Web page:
Arthur Miller, like Tennessee Williams is one of America’s foremost playwrights of all time. Both lived and wrote mostly in the 20th century, but their works are universal and timeless. Miller’s most famous plays are DEATH OF A SALEMAN (1949), THE CRUCIBLE (1953), and VIEW FROM THE BRIDGE(1955). but he wrote many plays. Miller thought himself a writer of social plays with a strong emphasis on moral problems in American society and often questioned psychological causes of behavior. He also built on the realist tradition of Henrik Ibsen in his exploration of the individual’s conflict with society but also borrowed Symbolist and expressionist techniques from Bertholt Brecht and others. Miller often stressed that society made his characters what they are and how it dictated all of their fears and choices. Tri-State Actors produced Miller’s THE PRICE in season 2007.

THE PRICE, by Arthur Miller
The Cast:
Victor Franz/RANDALL McCANN, Esther Franz/TARA BOWLES, Gregory Solomon/P. BRENDAN MULVEY*, Walter Franz/PAULFALZONE* ( *Members of Actors Equity Association )

PriceWebpicArthur Miller’s THE PRICE is an old-fashioned play that explodes with the thunderous moral inquiry that has earned the author a place among the best of American playwriting.  Miller wrote THE PRICE in 1967 as the Vietnam War was surging.. The playwright had begun to feel “the absence of any interest in what had surely given birth to Vietnam, namely, its roots in the past.” His response was a play that dramatizes both the difficulty and necessity of untangling history.. “The Price” of the title is the legacy of the past. … past is dotted with choices, and the results of these choices govern the present. “You have to make decisions,” as one of the characters says here, “and you never know what’s what until it’s too late.”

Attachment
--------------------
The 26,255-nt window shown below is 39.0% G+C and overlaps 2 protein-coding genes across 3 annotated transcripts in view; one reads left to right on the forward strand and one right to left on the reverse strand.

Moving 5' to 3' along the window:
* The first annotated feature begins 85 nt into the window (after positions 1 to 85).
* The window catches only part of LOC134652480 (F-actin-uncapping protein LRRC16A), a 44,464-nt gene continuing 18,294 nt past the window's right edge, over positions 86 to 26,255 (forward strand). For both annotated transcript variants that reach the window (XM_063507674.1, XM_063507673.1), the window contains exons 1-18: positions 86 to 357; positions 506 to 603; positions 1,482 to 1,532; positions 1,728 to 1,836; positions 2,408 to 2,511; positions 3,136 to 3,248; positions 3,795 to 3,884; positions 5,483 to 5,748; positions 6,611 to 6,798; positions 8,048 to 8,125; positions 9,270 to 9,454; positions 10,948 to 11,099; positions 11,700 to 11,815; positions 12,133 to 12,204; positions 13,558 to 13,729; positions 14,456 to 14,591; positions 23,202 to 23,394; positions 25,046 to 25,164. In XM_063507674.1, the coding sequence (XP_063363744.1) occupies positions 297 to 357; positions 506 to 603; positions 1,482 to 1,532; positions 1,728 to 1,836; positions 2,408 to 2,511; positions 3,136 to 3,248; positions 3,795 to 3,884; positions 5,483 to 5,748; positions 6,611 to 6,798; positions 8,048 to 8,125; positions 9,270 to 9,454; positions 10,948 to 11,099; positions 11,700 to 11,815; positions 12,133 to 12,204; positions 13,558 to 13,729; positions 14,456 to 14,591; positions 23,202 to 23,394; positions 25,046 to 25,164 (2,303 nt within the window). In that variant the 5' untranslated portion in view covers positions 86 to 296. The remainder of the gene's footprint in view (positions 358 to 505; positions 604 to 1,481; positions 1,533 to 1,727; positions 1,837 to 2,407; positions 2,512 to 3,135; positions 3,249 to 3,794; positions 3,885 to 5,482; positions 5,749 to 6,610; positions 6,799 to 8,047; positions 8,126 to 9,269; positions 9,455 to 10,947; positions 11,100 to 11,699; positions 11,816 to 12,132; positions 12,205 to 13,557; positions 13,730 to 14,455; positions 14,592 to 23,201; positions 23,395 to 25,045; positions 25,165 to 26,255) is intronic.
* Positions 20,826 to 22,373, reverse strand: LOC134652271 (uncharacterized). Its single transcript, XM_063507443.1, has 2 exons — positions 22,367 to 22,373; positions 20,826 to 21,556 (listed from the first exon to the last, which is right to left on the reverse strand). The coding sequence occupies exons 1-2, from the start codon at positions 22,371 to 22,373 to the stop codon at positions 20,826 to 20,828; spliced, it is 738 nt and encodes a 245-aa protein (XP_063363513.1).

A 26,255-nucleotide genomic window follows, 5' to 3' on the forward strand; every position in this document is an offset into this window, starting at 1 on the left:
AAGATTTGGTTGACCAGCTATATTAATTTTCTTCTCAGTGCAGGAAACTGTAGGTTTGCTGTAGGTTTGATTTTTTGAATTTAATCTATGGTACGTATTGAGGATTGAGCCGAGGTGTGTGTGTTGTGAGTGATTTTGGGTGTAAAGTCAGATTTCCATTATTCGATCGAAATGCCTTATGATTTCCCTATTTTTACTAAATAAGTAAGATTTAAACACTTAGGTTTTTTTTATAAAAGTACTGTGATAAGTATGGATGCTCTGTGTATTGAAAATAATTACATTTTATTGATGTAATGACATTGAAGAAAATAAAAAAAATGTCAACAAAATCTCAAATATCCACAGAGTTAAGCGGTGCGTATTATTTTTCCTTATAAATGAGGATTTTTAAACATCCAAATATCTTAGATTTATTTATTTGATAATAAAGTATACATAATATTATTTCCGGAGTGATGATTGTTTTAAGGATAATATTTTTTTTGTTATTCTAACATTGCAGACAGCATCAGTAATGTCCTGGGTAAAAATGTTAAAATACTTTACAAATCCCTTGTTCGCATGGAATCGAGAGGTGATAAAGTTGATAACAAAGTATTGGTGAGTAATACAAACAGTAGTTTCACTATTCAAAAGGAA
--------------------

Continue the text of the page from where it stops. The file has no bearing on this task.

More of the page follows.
Set in the cavernous attic of a Manhattan brownstone that’s about to be torn down, the play deals with the remnants of an estate that have been locked away for years. Two estranged middle-age brothers — one a policeman, Victor, who sacrificed a career to care for his father, the other a prosperous surgeon, Walter — must come to an agreement over the sale of these heirlooms. And when the characters are in pitched battle with one another, at last confronting their confounding and long-buried past, the play bursts into anguished meaning. THE PRICE builds to a standoff between the brothers, who contest each other’s version of family history. Victor’s wife, Esther is frustrated by her husband’s inability to rise in the world. Esther and the furniture appraiser, Gregory Solomon are on the periphery of the fraternal battle, but the theatrical color they supply enlivens us. The old antiques dealer offers much-needed comic relief to the audience. Solomon weaves through the play, part comic relief, part dramatic contrast, always amusing, always adept.